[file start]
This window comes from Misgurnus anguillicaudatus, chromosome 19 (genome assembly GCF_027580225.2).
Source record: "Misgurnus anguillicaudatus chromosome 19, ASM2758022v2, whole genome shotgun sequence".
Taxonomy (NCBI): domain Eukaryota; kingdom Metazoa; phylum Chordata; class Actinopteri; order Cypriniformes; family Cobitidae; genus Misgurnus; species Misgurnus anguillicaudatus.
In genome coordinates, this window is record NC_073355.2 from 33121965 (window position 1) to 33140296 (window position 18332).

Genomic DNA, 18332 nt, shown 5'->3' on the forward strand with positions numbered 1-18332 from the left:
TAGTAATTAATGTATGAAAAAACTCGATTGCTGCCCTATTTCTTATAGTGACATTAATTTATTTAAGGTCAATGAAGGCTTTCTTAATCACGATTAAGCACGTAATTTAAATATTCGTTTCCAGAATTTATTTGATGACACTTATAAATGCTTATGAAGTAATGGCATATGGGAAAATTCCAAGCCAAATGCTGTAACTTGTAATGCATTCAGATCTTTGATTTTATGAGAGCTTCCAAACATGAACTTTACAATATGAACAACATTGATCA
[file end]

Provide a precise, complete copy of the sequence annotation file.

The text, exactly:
This window comes from Misgurnus anguillicaudatus, chromosome 19 (genome assembly GCF_027580225.2).
Source record: "Misgurnus anguillicaudatus chromosome 19, ASM2758022v2, whole genome shotgun sequence".
Taxonomy (NCBI): domain Eukaryota; kingdom Metazoa; phylum Chordata; class Actinopteri; order Cypriniformes; family Cobitidae; genus Misgurnus; species Misgurnus anguillicaudatus.
In genome coordinates, this window is record NC_073355.2 from 33121965 (window position 1) to 33140296 (window position 18332).

Genomic DNA, 18332 nt, shown 5'->3' on the forward strand with positions numbered 1-18332 from the left:
TAGTAATTAATGTATGAAAAAACTCGATTGCTGCCCTATTTCTTATAGTGACATTAATTTATTTAAGGTCAATGAAGGCTTTCTTAATCACGATTAAGCACGTAATTTAAATATTCGTTTCCAGAATTTATTTGATGACACTTATAAATGCTTATGAAGTAATGGCATATGGGAAAATTCCAAGCCAAATGCTGTAACTTGTAATGCATTCAGATCTTTGATTTTATGAGAGCTTCCAAACATGAACTTTACAATATGAACAACATTGATCA